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AMAZING GRACE! Local ‘The Voice’ singer reflects on ‘surreal’ experience

 AMAZING GRACE! Local ‘The Voice’ singer reflects on ‘surreal’ experience

Grace West (far left) is pictured with her fellow Team Blake performers.

The life-changing phone call for Canton native Grace (Rembinski) West unfolded several weeks ago as she was driving home from her job as a songwriter for Mucho Love Music in Nashville.

“The person calling was with ‘The Voice’ and they invited me to audition for the show,” recounted the 19-year-old West, a 2021 graduate of Plymouth High School. “I pulled over to the side of the road. I was shaking, blinking back (happy) tears, trying to hold it together at least until the phone call was over. It was surreal.

“I immediately called my mom (Jill Rembinski) and told her: ‘I’ve got some news’. I didn’t want to tell her right away that I had an audition for ‘The Voice’ … I wanted to, you know, build up to it a little (she chuckled). When I told her, she immediately started crying and freaking out.”

NBC’s “The Voice” is an Emmy Award-winning singing competition that features four music industry mega-stars/coaches (this season’s coaches are Blake Shelton, Kelly Clarkson, Chance the Rapper and Niall Horan), who select teams of 10 blind-audition performers based on their voices alone (the coaches’ chairs are turned away from the performers).

Grace West (far left) is pictured with fellow Team Blake performers.
Grace West far left is pictured with fellow Team Blake performers

Following a weeks-long series of intensity-coated competitions, the ultimate champion reportedly receives $100,000 and a record deal with Universal Music Group.

Pride of Canton

Since word spread like wildfire on social media that West had earned one of 40 spots that millions of entertainers covet, she has become The Pride of Canton — an inspirational rallying point for countless residents of her hometown.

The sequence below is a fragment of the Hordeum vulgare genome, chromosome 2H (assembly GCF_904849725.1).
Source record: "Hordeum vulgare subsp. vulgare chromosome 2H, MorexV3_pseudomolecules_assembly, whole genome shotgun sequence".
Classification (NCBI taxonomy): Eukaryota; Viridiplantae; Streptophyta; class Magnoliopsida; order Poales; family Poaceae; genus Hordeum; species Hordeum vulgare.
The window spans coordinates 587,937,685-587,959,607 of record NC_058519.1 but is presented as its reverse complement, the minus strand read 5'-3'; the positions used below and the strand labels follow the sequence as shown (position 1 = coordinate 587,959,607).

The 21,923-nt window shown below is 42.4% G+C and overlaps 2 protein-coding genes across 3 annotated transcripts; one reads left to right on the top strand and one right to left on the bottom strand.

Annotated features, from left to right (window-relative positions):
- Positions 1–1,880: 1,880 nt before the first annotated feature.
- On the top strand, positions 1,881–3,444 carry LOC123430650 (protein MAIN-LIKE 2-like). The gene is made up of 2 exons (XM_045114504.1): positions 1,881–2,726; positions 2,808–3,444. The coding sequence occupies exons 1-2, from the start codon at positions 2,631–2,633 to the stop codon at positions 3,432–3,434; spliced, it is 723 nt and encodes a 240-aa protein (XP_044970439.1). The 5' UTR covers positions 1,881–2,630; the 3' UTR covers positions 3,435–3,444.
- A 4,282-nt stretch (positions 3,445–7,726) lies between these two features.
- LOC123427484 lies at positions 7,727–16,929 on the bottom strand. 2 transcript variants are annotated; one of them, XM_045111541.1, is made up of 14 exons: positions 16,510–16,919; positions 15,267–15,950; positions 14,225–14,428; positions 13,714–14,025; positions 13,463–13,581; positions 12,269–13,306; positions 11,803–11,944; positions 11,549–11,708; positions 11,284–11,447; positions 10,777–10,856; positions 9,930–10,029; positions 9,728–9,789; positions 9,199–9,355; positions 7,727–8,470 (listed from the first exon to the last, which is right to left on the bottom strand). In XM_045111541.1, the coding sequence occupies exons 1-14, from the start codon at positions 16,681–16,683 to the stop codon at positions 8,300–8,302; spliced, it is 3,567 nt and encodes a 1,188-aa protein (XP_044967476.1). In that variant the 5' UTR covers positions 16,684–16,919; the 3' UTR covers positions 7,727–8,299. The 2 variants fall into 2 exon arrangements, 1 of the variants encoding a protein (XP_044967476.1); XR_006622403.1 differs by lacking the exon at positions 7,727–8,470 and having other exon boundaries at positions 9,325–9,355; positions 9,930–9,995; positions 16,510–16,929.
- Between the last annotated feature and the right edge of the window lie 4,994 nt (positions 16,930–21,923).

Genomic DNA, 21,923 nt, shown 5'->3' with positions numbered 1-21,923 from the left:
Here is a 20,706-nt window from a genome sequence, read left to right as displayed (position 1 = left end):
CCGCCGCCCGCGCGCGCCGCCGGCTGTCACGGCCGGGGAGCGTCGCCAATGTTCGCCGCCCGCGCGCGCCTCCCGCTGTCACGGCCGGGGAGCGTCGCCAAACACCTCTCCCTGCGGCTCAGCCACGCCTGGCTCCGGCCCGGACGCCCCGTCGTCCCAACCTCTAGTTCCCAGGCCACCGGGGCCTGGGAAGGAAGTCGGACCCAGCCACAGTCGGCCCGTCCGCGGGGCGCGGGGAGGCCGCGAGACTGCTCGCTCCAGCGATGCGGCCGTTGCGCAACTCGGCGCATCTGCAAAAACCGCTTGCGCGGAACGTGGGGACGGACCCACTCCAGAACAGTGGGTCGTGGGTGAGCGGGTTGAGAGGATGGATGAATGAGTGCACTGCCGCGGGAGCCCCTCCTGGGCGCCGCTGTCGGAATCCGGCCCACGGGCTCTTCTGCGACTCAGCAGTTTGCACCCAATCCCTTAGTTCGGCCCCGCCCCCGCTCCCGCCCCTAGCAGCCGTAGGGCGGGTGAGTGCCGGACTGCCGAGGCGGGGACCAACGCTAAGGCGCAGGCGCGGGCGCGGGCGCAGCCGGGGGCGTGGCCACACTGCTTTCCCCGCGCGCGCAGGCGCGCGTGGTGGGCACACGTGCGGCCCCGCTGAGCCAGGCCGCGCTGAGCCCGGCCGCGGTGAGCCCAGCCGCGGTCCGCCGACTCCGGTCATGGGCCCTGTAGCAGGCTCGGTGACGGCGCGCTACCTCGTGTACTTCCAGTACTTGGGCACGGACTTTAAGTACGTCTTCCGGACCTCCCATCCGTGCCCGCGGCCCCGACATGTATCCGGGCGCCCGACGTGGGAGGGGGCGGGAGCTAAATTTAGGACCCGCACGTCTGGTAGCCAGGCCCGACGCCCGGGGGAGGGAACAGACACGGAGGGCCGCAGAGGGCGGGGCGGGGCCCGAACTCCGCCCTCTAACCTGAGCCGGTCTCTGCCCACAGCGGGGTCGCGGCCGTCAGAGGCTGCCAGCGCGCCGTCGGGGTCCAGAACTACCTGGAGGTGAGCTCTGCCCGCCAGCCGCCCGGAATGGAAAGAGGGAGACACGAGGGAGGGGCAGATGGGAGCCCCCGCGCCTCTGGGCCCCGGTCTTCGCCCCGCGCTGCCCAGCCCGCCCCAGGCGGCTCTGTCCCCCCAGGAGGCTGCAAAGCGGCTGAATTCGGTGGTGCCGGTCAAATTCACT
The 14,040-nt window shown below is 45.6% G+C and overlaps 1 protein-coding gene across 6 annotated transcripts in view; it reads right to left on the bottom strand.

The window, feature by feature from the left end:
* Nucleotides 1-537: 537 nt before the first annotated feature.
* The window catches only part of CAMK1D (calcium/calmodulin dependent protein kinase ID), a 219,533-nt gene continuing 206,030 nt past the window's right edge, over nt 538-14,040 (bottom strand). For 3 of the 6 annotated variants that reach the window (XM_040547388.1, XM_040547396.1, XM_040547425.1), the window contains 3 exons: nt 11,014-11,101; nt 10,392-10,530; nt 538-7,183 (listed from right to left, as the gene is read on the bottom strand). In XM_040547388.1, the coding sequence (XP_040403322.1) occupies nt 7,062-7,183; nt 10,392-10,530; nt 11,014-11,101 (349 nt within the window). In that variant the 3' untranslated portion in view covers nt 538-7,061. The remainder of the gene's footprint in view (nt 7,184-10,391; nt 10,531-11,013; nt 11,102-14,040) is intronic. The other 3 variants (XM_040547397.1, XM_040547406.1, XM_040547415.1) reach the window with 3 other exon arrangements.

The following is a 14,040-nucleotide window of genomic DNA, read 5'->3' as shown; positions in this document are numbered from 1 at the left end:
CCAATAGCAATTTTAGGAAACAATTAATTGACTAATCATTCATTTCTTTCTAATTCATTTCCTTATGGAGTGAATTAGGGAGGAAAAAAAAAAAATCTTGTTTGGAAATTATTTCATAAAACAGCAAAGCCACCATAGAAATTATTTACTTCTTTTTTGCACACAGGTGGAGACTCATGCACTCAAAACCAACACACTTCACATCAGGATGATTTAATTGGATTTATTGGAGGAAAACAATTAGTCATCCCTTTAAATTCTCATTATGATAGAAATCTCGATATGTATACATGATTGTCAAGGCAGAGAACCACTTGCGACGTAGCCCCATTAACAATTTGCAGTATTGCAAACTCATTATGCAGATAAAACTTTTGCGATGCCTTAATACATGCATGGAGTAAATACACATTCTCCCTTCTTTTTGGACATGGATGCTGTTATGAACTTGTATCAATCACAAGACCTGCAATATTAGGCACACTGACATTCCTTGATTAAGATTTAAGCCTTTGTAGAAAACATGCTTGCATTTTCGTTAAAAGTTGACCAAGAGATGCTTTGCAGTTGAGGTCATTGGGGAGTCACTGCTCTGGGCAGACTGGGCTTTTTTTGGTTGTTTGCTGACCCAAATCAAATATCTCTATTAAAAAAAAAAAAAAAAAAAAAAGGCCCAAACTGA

“The support I’ve received from Canton has been overwhelming in the best way possible,” West said. “I’ve had former teachers reach out to me — from elementary to high school — friends and family … the love I’ve received has been absolutely insane. I’m so proud to be representing Canton and P-CEP (the Plymouth-Canton Educational Park).”

As she performed the Pam Tillis mega-hit “Maybe It Was Memphis” on the March 21 airing of “The Voice”, Shelton, who has announced this is his last of 23 seasons on the show, and Horan, a former member of the since-disbanded musical group One Direction, pushed their buttons, signaling they were super-impressed and wanted West on their respective teams.

Welcome dilemma

While flattered that two of the coaches showed interest, the situation created a dilemma.

“Honestly, in the moment it was a little difficult which coach I was going to choose,” West reflected. “First of all, I always wondered how the performers continue to perform once the coaches’ chairs spin — I didn’t know if I’d break down right there and then — but I managed to get through the song.

“I’d been a fan of Niall for a long time — my older sister was obsessed with One Direction, so I heard their music coming from her bedroom on a regular basis — and Blake is a music-industry superstar. Going into the process, I knew that if I was fortunate enough to make it to the blind auditions and Blake did turn his chair, he’s the coach I wanted because he had moved to Nashville when he was 17 — a lot like me — and he knows everything I need to know to further my career. So I picked Blake.”